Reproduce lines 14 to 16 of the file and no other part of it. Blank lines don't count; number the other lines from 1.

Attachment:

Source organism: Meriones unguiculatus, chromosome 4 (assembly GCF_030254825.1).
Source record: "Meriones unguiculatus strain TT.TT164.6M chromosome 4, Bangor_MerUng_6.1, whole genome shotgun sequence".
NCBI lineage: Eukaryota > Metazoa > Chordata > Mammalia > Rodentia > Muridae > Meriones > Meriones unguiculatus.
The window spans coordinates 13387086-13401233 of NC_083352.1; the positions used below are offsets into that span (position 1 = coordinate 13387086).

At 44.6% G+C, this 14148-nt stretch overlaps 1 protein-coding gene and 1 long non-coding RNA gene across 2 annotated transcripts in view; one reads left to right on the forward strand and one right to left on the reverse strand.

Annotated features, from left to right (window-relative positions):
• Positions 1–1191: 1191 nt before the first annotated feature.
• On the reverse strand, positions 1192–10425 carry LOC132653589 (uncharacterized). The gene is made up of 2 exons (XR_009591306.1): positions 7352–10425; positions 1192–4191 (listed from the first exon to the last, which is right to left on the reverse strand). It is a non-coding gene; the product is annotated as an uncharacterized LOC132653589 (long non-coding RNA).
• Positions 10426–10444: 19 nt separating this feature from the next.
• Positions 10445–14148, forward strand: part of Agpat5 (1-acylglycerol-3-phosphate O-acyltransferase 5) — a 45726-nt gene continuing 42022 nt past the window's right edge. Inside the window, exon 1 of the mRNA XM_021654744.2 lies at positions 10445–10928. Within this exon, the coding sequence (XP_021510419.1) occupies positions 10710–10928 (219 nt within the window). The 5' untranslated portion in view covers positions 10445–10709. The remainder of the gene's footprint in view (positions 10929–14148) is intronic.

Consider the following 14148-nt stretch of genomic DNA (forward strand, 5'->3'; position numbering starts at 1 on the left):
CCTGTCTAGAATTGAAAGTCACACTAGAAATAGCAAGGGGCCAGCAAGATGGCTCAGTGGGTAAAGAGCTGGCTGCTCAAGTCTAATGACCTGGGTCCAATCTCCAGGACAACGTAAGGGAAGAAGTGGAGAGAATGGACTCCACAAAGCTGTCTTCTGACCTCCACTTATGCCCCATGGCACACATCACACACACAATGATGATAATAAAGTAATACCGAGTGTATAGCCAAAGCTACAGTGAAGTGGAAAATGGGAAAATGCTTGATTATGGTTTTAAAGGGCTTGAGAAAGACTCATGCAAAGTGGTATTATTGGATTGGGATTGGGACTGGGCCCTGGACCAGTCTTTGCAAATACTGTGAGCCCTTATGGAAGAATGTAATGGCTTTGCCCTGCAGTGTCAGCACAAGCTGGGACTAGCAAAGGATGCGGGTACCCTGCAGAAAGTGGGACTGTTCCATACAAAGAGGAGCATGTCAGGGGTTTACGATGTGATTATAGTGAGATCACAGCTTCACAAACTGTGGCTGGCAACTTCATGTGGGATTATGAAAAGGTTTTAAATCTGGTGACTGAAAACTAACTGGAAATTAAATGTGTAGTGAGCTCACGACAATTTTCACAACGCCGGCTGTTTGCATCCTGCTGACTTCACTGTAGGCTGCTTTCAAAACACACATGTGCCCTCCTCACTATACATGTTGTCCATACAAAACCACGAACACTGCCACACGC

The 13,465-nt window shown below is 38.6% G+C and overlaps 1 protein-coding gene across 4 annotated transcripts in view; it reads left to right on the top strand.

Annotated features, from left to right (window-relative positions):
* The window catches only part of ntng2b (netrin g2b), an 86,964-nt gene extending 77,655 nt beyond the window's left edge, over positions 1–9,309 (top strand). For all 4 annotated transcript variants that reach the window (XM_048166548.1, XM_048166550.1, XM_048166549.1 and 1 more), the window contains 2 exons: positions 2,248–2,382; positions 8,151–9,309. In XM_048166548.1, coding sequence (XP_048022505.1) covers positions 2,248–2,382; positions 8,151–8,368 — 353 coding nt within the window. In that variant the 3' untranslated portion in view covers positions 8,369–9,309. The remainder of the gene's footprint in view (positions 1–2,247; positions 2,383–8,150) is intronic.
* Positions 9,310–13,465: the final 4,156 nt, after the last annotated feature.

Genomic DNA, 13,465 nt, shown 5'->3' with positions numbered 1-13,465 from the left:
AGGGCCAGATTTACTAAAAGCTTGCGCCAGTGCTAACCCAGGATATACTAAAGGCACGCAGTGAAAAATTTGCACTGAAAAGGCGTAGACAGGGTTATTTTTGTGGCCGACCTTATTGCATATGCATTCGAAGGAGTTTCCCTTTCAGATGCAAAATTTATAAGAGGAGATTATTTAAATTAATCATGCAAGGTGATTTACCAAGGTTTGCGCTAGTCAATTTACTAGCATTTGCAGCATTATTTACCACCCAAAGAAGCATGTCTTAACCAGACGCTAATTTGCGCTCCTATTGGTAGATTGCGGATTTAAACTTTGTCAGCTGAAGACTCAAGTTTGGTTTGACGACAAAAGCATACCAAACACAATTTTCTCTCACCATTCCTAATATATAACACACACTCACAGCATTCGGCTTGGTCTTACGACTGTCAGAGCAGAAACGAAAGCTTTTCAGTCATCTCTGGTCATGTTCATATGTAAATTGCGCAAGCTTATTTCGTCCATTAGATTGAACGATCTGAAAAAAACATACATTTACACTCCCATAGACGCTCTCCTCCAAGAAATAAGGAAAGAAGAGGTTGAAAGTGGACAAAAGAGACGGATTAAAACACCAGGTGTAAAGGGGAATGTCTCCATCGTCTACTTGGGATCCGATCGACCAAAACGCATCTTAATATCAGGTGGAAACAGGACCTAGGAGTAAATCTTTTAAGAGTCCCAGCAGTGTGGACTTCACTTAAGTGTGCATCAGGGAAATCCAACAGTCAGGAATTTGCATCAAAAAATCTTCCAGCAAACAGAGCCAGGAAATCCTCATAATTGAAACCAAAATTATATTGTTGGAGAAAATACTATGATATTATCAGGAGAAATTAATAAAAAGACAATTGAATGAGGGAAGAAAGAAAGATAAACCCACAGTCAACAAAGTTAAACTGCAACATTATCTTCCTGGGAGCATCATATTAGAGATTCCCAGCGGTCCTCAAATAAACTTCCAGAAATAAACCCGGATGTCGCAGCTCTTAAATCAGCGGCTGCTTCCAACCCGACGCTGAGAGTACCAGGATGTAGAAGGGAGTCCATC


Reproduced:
Annotated features, from left to right (window-relative positions):
* The window catches only part of ntng2b (netrin g2b), an 86,964-nt gene extending 77,655 nt beyond the window's left edge, over positions 1–9,309 (top strand). For all 4 annotated transcript variants that reach the window (XM_048166548.1, XM_048166550.1, XM_048166549.1 and 1 more), the window contains 2 exons: positions 2,248–2,382; positions 8,151–9,309. In XM_048166548.1, coding sequence (XP_048022505.1) covers positions 2,248–2,382; positions 8,151–8,368 — 353 coding nt within the window. In that variant the 3' untranslated portion in view covers positions 8,369–9,309. The remainder of the gene's footprint in view (positions 1–2,247; positions 2,383–8,150) is intronic.
* Positions 9,310–13,465: the final 4,156 nt, after the last annotated feature.